To tens of millions of people, Melina Mercouri was the exuberant star of ''Never on Sunday,'' the 1960 film that painted such an adoring picture of Greece that it launched a tourist boom.
For a long time that was all she meant to me, and that was quite enough. The final scene of ''Never on Sunday'' was so moving to this Philhellene that for the only time I can recall, I burst into embarrassing, audible sobs in a movie theater. It had been eight years since my last visit and -- well, you have to love Greece to understand that.
A quarter-century later, my one-time film idol became, in a small way, my friend. The sad news of her death from cancer this week has renewed my tears. For Melina (no one ever called her anything else) was the ultimate Greek, probably better known throughout the world than anyone else from her country.
She was an intensely serious actress who played Shakespeare, O'Neill and Tennessee Williams. But her fearless loyalty to her homeland, her essential Greekness, made her a far more important symbol than a mere artist.
She was intelligent and was born to politics; her grandfather was mayor of Athens, her father a cabinet officer. In 1981 she was elected to Parliament, and was a natural choice to be minister of culture in Andreas Papandreou's socialist government, serving until Papandreou's fall in 1989, but returning on his resurrection last year.
In 1967, when a right-wing junta seized power in Greece, Melina was in New York, playing in ''Ilya Darling,'' a mildly successful stage musical based on ''Never on Sunday.'' She immediately condemned the coup and as a result was deprived of her Greek citizenship by Stylianos Pattakos, one of the three comic-opera colonels who had taken control of the government.
Melina was contemptuous. ''Pattakos was born a fascist and will die a fascist. I was born Greek and I will always be Greek.'' ''I Was Born Greek'' was the defiant title of her autobiography published in 1971. But she remained in exile and could not return to Greece until the junta was overthrown in 1974.
In 1985, when my wife and I planned the second of our series of annual visits to Greece, the Greek Embassy in Washington suggested I might want to interview Melina. The meeting was arranged, and I met her in her cluttered office in Athens.
In that year Athens was the first ''Cultural Capital of Europe'' under a rotating plan adopted by the European Community at Miss Mercouri's suggestion. She was clearly running in circles as she managed an explosion of cultural events, concerts, plays, dance programs, special museum exhibitions, all over Greece. I told her of my ''Never on Sunday'' tears, and her modest answer was that my story would please her husband, Jules Dassin, director and male lead in the film. She apologized graciously as phone calls kept interrupting the interview.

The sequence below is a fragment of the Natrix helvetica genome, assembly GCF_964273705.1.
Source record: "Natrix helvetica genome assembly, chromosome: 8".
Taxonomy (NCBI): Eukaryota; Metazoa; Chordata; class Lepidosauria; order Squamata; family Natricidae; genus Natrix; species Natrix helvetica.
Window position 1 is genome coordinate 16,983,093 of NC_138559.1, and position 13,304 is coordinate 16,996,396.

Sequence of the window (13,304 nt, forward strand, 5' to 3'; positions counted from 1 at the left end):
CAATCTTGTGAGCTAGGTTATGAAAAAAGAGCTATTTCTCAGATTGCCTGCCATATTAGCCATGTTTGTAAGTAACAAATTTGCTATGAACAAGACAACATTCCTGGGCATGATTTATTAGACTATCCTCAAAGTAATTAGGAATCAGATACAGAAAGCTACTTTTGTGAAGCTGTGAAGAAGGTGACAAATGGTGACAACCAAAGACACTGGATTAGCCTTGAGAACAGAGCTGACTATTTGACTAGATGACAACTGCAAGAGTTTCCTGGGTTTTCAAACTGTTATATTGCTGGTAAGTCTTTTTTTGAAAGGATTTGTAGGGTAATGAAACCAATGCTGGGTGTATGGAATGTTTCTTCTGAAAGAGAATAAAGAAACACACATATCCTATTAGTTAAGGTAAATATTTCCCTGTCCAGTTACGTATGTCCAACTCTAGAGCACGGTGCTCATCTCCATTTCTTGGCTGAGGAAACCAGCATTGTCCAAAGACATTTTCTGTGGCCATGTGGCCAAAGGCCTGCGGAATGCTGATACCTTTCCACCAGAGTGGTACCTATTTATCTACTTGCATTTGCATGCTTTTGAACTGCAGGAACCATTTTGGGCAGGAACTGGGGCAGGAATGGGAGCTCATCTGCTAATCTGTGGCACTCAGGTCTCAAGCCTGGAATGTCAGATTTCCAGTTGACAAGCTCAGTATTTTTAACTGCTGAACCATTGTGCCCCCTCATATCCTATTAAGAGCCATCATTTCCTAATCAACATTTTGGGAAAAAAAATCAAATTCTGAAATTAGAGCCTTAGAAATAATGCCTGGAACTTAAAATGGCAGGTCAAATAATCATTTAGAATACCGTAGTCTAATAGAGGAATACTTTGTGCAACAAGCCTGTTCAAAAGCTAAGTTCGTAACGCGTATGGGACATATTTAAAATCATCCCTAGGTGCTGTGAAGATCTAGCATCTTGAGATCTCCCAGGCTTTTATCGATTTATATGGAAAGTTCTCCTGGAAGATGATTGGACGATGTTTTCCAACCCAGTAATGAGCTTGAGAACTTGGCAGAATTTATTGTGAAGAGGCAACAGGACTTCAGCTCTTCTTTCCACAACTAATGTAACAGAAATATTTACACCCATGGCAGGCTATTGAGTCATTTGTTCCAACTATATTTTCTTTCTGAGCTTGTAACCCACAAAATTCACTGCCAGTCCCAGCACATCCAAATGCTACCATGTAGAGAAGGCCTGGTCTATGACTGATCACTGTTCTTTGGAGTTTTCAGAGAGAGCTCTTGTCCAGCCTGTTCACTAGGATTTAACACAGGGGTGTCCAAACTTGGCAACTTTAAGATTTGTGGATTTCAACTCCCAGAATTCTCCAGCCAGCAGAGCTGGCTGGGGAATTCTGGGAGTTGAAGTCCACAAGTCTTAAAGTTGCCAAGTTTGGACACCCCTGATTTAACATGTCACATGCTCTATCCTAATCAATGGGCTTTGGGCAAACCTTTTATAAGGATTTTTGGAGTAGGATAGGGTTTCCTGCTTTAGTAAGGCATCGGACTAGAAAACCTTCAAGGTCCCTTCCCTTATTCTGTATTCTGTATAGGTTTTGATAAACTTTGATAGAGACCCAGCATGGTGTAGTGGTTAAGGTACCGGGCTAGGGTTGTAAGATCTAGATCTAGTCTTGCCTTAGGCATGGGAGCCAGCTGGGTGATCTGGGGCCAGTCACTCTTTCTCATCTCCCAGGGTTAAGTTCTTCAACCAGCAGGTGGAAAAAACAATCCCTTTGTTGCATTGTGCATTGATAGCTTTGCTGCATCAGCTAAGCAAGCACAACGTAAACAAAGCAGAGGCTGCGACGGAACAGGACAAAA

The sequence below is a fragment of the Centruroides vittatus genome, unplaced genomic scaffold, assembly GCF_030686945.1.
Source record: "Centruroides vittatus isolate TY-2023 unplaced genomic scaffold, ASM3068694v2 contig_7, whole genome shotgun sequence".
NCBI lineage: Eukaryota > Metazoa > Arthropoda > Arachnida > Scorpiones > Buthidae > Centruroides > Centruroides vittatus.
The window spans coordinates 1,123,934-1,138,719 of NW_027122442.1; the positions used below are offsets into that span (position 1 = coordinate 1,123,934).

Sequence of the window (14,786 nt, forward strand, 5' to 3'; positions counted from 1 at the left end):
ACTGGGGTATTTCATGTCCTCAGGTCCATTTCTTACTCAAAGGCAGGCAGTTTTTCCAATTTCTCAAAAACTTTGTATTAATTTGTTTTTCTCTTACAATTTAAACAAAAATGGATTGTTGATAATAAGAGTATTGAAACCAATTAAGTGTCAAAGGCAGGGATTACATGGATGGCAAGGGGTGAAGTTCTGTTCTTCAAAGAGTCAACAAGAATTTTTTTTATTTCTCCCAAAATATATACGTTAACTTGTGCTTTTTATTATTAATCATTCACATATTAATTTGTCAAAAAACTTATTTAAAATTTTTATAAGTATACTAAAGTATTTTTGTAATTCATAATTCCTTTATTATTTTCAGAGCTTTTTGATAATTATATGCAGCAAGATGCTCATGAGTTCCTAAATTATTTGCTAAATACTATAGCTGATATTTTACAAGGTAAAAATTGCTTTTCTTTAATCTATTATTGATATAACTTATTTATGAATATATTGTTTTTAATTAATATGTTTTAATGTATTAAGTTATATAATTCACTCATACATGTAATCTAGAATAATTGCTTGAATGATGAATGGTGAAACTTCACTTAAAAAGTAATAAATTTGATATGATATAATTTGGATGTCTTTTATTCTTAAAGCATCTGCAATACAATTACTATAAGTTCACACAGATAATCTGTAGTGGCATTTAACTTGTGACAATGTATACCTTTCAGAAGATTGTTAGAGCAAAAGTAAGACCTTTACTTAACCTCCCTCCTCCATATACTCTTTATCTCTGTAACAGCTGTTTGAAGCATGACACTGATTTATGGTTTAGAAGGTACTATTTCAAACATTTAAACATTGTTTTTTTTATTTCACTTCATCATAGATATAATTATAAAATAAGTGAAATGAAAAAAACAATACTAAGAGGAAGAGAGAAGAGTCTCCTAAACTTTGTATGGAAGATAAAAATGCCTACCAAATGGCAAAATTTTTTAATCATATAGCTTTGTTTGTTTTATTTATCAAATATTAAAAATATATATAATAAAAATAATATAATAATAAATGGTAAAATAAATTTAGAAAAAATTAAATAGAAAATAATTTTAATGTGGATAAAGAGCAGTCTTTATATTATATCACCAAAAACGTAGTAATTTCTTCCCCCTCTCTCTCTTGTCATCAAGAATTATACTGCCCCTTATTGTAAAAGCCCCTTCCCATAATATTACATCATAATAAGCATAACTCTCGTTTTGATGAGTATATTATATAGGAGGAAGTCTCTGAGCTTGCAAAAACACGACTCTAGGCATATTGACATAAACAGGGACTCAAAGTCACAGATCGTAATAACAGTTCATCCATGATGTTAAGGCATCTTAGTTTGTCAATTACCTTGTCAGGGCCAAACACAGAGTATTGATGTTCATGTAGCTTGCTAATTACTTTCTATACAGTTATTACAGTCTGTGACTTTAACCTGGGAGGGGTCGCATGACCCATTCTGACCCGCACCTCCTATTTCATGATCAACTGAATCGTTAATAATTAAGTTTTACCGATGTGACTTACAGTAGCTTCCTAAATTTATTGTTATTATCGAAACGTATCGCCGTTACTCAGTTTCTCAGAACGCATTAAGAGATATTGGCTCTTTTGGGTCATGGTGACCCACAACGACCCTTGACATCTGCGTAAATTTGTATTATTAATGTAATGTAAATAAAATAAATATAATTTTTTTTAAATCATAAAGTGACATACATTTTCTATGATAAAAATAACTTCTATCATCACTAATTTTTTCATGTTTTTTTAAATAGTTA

I returned to Baltimore three days later, and the interview appeared in The Evening Sun shortly after that. By coincidence Melina was then in Washington on official business, and she read the article first-hand. A day or so later, the Greek Embassy called me to say that the minister of culture would be the guest of the National Press Club for lunch, and that ''Miss Mercouri would like you to join her at the head table.''
Of course I was delighted, and on the appointed day I arrived in the anteroom of the press club's dining hall. Melina was surrounded by Washington reporters and cameramen. When she saw me, she broke free of the press entourage, rushed over to me, threw her arms about me, kissed me on the cheek and said, in her fetching Greek accent, ''You wonderful man.'' It was a moment for a newspaper hack to remember.
So was another occurrence on one of the several subsequent occasions when I met her at receptions at the Greek Embassy. In one such case, my friend Mike Frangos, the official photographer for the event, snapped a picture of us holding hands. It sits on a table in our living room. What a keepsake!
Tragically, Melina died with her principal goal unattained. In 1804, when Greece was nearing the end of 400 years under Ottoman rule, Lord Elgin, the British ambassador to the Ottoman sultan, received permission to lop off the exquisite 2,500-year-old friezes and statues from the Parthenon and take them home with him. The Greeks had no control over this act of imperial vandalism wrought on their and the Western world's most revered ancient structure. Today the Parthenon treasures are the principal attraction in the British Museum, where they bear the vandal's name, the Elgin Marbles.
''My dream is to see them come home in my lifetime,'' Melina told me during our 1984 discussion. But when she was on an official visit to London a few years ago and asked to be taken on a tour to see the Elgin Marbles, the British Museum's director replied, according to the journalist Christopher Hitchens, that ''it was not usual to allow burglars to case the joint.''
I told Melina I would help any way that I could; I have written several articles on the issue. Keeping up the campaign is the least I can do for my friend Melina, who lived and died for Greece.
Gwinn Owens is a retired editor of The Evening Sun's ''Other Voices'' page.